4.5 Description of the Sample

64 people have participated in the study (34 male, 30 female) and the age ranged from 16 to 84 years (avg. 41.6 years, SD 18.4). To investigate age-related effects using factorial methods, the sample was split into a young (M = 25.6, SD = 4.3) and old (M = 56.7, SD = 12.9) group at the median age. These groups were not associated with gender \( \left( {\upchi^{2} \left( { 1,\,{\text{N}}\, = \, 6 4} \right)\, = \,.0 7 1,\,{\text{p}}\, = \,. 7 90\, > \,.0 5,\,{\text{ns}}.} \right) \).

Age has a strong negative influence on gaming frequency \( \left( {\uprho\left( { 6 4- 2} \right)\,\, = \,\, - . 7 3 1 ,\,\,{\text{p}}\, < \,.0 1,\,\,{\text{sig}}.} \right) \) and older participants play less than younger participants. Furthermore, older participants report a healthier lifestyle than younger participants \( \left( {\uprho\left( { 6 4- 2} \right)\, = \, - . 3 2 3,\,{\text{p}}\, < \,.0 1} \right) \). As in previous studies, age has strong negative influence on perceived ease of using technology, usage frequency and self-efficacy in interacting with technology \( \left( {\uprho\left( { 6 4\, - \, 2} \right)\, = \,-. 3 9 9,\,{\text{p}}\, < \,.0 1} \right) \). Perceived ease of cooking, cooking frequency and cooking self-efficacy is independent of age \( \left( {\uprho\left( { 6 4\, - \, 2} \right)\, = \,. 10 8,\,{\text{p}}\, = \,. 3 9 4\, > \,.0 5} \right) \).

Gender is only marginally related to gaming frequency \( \left( {\uprho\,\left( { 6 4\, - \, 2} \right)\, = \, - . 2 3 4,{\text{ p}}\, = \,.0 6 3\, > \,.0 5} \right) \) with men being more inclined to games than women. Within this sample, gender is unrelated to the attitude towards health \( \left( {\uprho\left( { 6 4\, - \, 2} \right)\, = \,.0 7 9,\,{\text{p}}\, = \,. 5 3 5\, > \,.0 5} \right) \). Also in line with previous findings, gender influences a person’s self-efficacy in interacting with technology \( \left( {\uprho\left( { 6 4\, - \, 2} \right)\, = \, - . 3 7 6,\,{\text{p}}\, < \,.0 1} \right) \). Men have higher self-efficacy in interacting with technology than women. Interestingly, gender influences perceived ease of cooking, cooking frequency and cooking self-efficacy \( \left( {\uprho\left( { 6 4\, - \, 2} \right)\, = \,. 2 9 3,\,{\text{p}}\, = \,.0 1 9\, < \,.0 5} \right) \) with women being more inclined to cooking than men.

Surprisingly, participant’s gaming frequency and health related behavior are connected \( \left( {\uprho\left( { 6 3\, - \, 2} \right)\, = \,. 2 8 1,\,{\text{p}}\, = \,.0 2 6\, < \,.0 5} \right) \), with gamers being less anxious about their health than non-gamers.

5 Results

The results section is structured as follows: First, the factors contributing to performance within the game are presented. Second, the determinants for acceptance and presumed later use of the serious game are shown. Finally, the comparison of the three different input devices is presented.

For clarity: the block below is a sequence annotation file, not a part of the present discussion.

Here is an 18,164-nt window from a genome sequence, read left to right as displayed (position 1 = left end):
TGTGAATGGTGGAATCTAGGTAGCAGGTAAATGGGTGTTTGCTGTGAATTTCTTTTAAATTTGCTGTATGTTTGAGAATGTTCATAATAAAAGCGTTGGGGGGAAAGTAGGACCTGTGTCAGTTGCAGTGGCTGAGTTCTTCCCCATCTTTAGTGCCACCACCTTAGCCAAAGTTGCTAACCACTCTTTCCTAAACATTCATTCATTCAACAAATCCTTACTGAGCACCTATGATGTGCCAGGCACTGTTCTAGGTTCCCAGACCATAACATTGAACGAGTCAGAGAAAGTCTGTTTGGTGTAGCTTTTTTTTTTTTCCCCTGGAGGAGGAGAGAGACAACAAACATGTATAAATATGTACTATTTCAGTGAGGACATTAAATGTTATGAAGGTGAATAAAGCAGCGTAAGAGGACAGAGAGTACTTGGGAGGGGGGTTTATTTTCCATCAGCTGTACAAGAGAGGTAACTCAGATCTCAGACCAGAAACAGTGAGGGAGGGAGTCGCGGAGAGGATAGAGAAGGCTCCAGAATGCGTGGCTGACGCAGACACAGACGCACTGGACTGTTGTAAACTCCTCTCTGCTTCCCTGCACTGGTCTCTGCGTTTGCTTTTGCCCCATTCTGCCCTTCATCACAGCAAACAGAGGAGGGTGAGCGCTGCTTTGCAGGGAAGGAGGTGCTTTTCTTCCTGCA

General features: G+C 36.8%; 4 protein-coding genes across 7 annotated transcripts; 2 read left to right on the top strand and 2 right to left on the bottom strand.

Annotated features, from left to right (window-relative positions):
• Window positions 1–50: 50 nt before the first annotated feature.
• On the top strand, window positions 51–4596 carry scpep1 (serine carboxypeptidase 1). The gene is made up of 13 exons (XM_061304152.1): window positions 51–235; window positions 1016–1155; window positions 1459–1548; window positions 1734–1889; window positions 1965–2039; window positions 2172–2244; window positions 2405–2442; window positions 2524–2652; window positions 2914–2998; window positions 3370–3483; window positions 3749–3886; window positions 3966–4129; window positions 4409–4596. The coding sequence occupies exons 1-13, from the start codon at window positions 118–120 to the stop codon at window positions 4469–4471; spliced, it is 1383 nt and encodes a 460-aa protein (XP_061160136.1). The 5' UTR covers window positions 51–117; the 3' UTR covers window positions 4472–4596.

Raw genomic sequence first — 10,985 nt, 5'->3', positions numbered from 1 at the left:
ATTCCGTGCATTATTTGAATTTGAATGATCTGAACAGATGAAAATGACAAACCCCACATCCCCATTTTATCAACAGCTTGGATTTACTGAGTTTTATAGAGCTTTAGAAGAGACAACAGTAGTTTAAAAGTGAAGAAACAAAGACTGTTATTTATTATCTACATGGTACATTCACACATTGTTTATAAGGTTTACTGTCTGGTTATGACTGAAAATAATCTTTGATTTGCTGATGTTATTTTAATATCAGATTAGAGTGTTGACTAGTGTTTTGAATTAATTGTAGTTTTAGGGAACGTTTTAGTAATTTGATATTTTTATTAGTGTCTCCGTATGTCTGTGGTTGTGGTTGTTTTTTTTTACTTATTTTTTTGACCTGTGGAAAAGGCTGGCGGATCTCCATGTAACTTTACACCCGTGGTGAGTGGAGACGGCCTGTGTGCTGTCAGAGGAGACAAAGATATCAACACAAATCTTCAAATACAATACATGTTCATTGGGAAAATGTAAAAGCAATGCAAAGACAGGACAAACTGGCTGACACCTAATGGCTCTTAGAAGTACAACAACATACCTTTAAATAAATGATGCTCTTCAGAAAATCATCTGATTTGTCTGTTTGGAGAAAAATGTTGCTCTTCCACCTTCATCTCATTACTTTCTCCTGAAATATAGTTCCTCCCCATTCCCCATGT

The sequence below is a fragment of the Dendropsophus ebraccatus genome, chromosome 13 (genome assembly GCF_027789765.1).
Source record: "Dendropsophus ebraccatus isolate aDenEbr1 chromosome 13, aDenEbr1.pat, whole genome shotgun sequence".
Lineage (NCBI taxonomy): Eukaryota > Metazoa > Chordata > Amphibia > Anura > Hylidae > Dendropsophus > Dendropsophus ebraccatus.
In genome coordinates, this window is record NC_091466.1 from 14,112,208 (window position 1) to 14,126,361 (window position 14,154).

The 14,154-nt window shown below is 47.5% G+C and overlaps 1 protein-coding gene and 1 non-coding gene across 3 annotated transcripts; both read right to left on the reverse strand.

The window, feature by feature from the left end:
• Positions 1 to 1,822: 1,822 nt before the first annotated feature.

5.1 Determinants for Performance

Only one participant had difficulties solving the given tasks. All others completed all tasks perfectly and with or near the minimum number of required steps in each level. Hence, the following section only addresses the individual differences regarding the time for completing each level.

The time for completing a level increases significantly with the level’s difficulty and the player’s age \( \left( {{\text{V}}\, = \,. 300,\,{\text{F}}_{2,37} \, = \, 7. 9 1 5,\,\upeta^{2} \, = \,. 300} \right) \).2 As illustrated in Fig. 4, older players are on average 27 %–33 % slower than younger players. Corresponding, a multiple linear regression with performance as dependent variable and independent and explanatory variables as independent variables reveals that age is the strongest predictor for performance \( \left( {{\text{r}}^{2} \, = \,. 2 7 8} \right) \). The second contributing factor gaming frequency explains additional \( \updelta{\text{r}}^{2} \, = \,. 100 \) of variance in performance \( \left( {{\text{r}}^{2} \, = \,. 3 6 6} \right) \) and people who play games often are also faster in the game. The model’s parameters are given in Table 1a. Surprisingly, neither gender, nor attitude towards health, nor technical self-efficacy, nor cooking self-efficacy significantly influences performance within this sample, if controlled for age and gaming frequency.
Fig. 4.

Performance.

Table 1.

Regression tables for Performance (r2 = .366) (left) and Usage Intention based on UTAUT2 (r2 = .633) (right).

5.2 Determinants for Acceptance

Regarding the personality factors none of the dependent and control variables has an influence on behavioral intention. Specifically, neither gender, previous gaming frequency, technical self-efficacy, cooking self-efficacy, nor the attitudes towards health influences the intention to use the game and the relationship between age and intention is above the level of significance (\( \uprho\left( { 6 2\, - \, 2} \right)\, = \,. 2 2 9,\,{\text{p}}\, = \,.0 6 9\, > \,.0 5 \), n.s.).

Five of the seven dimensions from the UTAUT2 model are strongly related to the intention to use the game (Performance Expectancy, Habit, Social Influence, Price Value, and Hedonic). Only the two dimensions Effort Expectancy (\( \uprho\left( { 6 2\, - \, 2} \right)\, = \, - . 1 1 3,\,{\text{p}}\, = \,. 3 7 3\, > \,.0 5 \), n.s.) and Facilitating Conditions (\( \uprho\left( { 6 2\, - \, 2} \right)\, = \,.0 5 2,\,{\text{p}}\, = \,. 6 8 6\, > \,.0 5 \), n.s.) are not related to usage intention.

To disentangle the interrelationship between the variables from the UTAUT2 model and the personality factors a multiple linear regression analysis was calculated. Intention to use is used as dependent variable and the independent, control and UTAUT2’s model variables, as well as average performance are used as independent variables. The regression reveals a significant model with the two explaining factors hedonic and habit that explains \( {\text{r}}_{\text{adj}}^{2} \, = \,. 6 3 3 \) of the variance. Table 1 (right) shows the regression model.